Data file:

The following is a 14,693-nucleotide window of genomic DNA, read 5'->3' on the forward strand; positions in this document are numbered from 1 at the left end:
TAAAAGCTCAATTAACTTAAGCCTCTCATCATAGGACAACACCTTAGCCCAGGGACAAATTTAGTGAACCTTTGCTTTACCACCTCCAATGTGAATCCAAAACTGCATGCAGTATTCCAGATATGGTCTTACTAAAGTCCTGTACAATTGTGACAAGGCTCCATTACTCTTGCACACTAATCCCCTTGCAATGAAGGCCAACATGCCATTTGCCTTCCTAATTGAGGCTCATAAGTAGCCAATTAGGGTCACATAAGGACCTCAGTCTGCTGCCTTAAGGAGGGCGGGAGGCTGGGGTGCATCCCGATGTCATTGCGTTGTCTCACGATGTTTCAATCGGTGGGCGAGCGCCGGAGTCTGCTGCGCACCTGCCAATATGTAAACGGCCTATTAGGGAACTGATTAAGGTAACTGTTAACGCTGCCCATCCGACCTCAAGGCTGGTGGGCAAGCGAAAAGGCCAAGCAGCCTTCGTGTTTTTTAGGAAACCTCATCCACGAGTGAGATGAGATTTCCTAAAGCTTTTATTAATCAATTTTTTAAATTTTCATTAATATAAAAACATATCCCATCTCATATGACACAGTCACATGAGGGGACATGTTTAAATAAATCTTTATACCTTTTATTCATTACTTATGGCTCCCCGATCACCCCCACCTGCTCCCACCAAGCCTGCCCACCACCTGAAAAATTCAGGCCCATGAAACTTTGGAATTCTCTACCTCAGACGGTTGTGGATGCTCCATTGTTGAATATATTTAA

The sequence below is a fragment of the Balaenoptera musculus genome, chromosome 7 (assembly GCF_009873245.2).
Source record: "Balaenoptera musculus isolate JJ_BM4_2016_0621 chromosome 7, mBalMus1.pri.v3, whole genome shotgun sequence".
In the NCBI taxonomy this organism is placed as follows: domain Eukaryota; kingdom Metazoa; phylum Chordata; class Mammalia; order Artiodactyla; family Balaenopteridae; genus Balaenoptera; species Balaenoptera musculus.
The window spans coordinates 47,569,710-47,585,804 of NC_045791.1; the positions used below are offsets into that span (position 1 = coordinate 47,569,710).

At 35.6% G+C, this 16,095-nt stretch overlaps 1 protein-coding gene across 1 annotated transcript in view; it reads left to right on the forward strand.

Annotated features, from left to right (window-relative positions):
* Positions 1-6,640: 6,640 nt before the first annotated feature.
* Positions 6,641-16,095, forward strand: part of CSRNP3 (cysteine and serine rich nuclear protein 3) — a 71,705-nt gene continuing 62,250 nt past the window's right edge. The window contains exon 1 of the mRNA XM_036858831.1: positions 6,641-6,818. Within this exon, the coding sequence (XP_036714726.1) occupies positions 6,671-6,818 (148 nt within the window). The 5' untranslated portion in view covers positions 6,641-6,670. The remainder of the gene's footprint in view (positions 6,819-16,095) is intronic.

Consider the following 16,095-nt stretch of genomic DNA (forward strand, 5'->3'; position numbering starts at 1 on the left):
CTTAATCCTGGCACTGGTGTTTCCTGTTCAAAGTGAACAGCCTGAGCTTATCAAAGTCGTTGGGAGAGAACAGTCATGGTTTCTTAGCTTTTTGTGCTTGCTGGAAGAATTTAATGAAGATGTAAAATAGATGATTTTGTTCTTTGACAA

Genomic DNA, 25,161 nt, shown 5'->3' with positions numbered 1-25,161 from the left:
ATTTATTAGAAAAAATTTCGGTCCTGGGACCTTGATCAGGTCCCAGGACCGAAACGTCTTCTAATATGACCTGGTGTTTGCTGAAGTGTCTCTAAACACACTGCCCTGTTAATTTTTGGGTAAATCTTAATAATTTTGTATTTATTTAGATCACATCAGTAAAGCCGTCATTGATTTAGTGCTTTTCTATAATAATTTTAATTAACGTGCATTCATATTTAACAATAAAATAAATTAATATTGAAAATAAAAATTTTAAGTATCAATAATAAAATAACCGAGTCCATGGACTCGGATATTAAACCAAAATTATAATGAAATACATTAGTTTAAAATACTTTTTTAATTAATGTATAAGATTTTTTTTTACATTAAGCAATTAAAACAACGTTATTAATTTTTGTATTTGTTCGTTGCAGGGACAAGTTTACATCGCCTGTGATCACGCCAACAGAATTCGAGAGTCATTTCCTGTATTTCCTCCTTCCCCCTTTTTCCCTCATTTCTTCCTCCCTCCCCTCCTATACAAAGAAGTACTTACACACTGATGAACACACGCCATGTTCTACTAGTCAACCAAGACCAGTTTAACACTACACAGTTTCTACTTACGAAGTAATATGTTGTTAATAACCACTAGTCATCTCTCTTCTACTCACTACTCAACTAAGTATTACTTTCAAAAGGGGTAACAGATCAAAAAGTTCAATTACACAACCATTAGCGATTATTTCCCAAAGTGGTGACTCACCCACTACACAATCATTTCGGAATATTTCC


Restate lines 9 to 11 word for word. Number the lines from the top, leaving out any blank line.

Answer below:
* Positions 1-6,640: 6,640 nt before the first annotated feature.
* Positions 6,641-16,095, forward strand: part of CSRNP3 (cysteine and serine rich nuclear protein 3) — a 71,705-nt gene continuing 62,250 nt past the window's right edge. The window contains exon 1 of the mRNA XM_036858831.1: positions 6,641-6,818. Within this exon, the coding sequence (XP_036714726.1) occupies positions 6,671-6,818 (148 nt within the window). The 5' untranslated portion in view covers positions 6,641-6,670. The remainder of the gene's footprint in view (positions 6,819-16,095) is intronic.

Consider the following 16,095-nt stretch of genomic DNA (forward strand, 5'->3'; position numbering starts at 1 on the left):